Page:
These and other objects and advantages of the invention will become apparent from the following specification taken in conjunction with the accompanying drawings in which FIG. 1 is a perspective view of the plate group;
FIG. 2 is a perspective view showing a mold which is the same size and shape as a battery container receiving therein the plate group shown in FIG. 1 and into which mixed powder for constituting a liquid absorbable porous body is poured;
FIG. 3 is a perspective view showing the mold of FIG. 2 disassembled;
FIG. 4 is a longitudinal sectional front view showing the composition shown in FIG. 3 placed in the battery container after the composition has been treated;
FIG. 5 is a perspective view of a set of a positive and a negative plate between which a special separator is used; and
FIG. 6 is a longitudinal sectional front view of the plate group of FIG. 4 packed in a bag and received in the container.
The battery provided by this invention is of the construction in which a composition of a mixture of powdered thermoplastic synthetic resin with hydrated silica gel in the form of a pore-building material is disposed in the interstices between a plate group and a container, heated in an atmosphere of saturated steam, and solidified into a liquid absorbable porous body with which the plate group is covered and fixed firmly.
EXAMPLE 1 This is a method of integrating a plate group and a liquid absorbable porous body by the use of a molding frame. The material used for the liquid absorbable porous body for covering and fixing the plate group was a composition of the mixture of one part by weight of high density polyethylene powder (50-300 mesh) with three parts by weight of hydrated silica gel powder (a water content of percent and 50-300 mesh). As shown in FIG. 1, a plate group 4, having an acid resisting separator 3 interposed between a lead dioxide positive plate I and a lead negative plate 2, was enclosed by a collapsible metallic frame made of four plates and which was the same size and shape as a battery container. Then, powdered composition 6 was fillcd between the plate group 4 and the inner circumference of the molding frame 5. In this case, the interstices;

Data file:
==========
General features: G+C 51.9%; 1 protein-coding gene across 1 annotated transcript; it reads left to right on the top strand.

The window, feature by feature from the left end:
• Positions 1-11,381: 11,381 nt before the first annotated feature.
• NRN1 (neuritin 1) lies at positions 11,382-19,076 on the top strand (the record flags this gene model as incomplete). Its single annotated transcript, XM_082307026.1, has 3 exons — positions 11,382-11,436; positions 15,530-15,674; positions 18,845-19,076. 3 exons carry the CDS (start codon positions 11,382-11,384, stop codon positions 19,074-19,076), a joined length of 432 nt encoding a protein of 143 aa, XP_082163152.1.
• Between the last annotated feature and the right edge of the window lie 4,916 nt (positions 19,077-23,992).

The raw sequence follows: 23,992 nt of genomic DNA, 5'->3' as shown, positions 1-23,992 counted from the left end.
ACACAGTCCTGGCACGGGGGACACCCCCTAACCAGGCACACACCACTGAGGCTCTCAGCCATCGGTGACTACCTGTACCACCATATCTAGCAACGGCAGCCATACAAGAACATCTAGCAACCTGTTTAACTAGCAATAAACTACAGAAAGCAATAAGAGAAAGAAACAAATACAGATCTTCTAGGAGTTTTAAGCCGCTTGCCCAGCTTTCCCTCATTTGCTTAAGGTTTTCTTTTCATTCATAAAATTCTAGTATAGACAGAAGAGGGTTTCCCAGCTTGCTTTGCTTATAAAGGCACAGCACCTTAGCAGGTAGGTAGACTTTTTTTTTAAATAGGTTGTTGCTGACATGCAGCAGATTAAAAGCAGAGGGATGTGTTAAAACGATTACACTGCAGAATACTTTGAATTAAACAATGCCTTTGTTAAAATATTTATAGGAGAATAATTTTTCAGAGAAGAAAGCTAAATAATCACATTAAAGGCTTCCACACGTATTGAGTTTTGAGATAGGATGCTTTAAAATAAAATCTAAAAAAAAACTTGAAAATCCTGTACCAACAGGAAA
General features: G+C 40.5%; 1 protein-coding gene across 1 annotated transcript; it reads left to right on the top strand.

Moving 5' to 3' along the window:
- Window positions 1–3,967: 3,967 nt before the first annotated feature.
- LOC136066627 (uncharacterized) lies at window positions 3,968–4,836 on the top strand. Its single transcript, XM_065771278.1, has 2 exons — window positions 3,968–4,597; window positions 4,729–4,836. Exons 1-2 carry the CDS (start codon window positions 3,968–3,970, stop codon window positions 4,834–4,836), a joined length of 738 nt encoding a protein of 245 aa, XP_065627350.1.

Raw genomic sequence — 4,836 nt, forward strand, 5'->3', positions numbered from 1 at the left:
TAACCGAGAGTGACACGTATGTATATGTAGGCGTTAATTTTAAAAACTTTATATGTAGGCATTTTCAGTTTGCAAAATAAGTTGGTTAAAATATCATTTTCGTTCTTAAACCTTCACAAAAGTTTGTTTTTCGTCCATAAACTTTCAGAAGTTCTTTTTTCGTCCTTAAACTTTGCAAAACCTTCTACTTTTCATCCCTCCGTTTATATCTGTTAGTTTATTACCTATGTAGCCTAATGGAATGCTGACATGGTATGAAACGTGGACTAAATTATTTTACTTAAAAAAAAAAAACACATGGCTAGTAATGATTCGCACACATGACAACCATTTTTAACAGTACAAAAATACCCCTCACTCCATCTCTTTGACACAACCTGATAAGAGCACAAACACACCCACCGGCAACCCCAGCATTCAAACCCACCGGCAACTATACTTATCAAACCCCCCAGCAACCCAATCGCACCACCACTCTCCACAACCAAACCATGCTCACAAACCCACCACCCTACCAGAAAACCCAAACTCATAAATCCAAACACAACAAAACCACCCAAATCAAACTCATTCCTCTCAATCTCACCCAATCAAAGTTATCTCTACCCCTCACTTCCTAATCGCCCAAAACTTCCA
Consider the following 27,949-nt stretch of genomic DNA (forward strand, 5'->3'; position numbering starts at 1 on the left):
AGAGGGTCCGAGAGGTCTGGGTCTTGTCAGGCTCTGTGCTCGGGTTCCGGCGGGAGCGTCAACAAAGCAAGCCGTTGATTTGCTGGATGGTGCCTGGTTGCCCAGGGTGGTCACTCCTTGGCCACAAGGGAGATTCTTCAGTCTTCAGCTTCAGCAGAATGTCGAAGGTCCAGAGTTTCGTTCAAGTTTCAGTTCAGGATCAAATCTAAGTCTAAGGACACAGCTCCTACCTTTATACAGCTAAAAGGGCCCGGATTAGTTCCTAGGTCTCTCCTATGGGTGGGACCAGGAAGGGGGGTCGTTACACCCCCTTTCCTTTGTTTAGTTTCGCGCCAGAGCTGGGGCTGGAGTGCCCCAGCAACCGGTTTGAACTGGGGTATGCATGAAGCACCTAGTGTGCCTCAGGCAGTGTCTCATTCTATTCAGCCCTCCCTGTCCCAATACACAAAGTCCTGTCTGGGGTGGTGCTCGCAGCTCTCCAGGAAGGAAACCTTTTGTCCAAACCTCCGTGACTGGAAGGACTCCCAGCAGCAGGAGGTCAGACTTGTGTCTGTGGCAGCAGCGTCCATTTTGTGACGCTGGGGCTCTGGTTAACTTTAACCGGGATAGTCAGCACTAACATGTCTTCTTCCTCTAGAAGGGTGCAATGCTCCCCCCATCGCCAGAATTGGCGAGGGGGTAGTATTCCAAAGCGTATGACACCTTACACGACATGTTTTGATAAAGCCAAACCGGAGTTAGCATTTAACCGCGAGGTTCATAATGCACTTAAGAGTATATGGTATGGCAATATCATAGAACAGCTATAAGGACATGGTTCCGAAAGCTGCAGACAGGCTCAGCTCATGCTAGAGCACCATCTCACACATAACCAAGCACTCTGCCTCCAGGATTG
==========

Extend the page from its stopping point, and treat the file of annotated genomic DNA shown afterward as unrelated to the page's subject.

between the plate group and the molding frame were rapidly filled by imparting slight vibration to the molding frame. The molding frame 5 filled with the powdered composition 6 was left in saturated steam at a temperature of more than C at 5-9 kg/cm at. for /-Z hours, and when polyethylene in the composition was melted and solidified, the mold frame was taken from the saturated steam into the atmosphere and collapsed as shown in FIG. 3, whereupon a plate group covered with a porous body that was 70-80 percent porosity, requiring no surface active agent treatment, having excellent absorbability and mechanically strong was obtained/The plate group covered with the liquid absorbable porous body obtained by the method described was dried in hot air below 100 C and thereafter was clipped in a specified electrolyte, for example a diluted sulphuric acid bath of 1,240 specific gravity, of to impregnate the porous body with the electrolyte. The porous body thus treated was placed into battery container 7 and a lid 9 having a filling plug 8 was placed on battery container 7 (FIG. 4).
EXAMPLE 2 This is a method of integrating a plate group and a liquid absorbable porous body in a battery container. In this example no molding frame is used in order to more efficiently obtain a plate group covered with a liquid absorbable porous body. The plate group was placed in a battery container 7 formed by thermoplastic resin, thermosetting resin, ebonite that can resist saturated steam at a temperature of over 100 C for 56-2 hours. A composition of powdered mixture as in Example 1 was filled between the plates and between the interstices of the plate group and the container and was left in saturated steam at a temperature above 100 C and which melted the synthetic resin, and was subsequently heated. Thereby, a battery was obtained in which the plate group, the liquid absorbable porous body and the container were formed in one whole body. in this method, as there is no necessity of using any particular molding frame, a battery can be manufactured at low cost. Also, as it can save labor, it is suitable for mass production.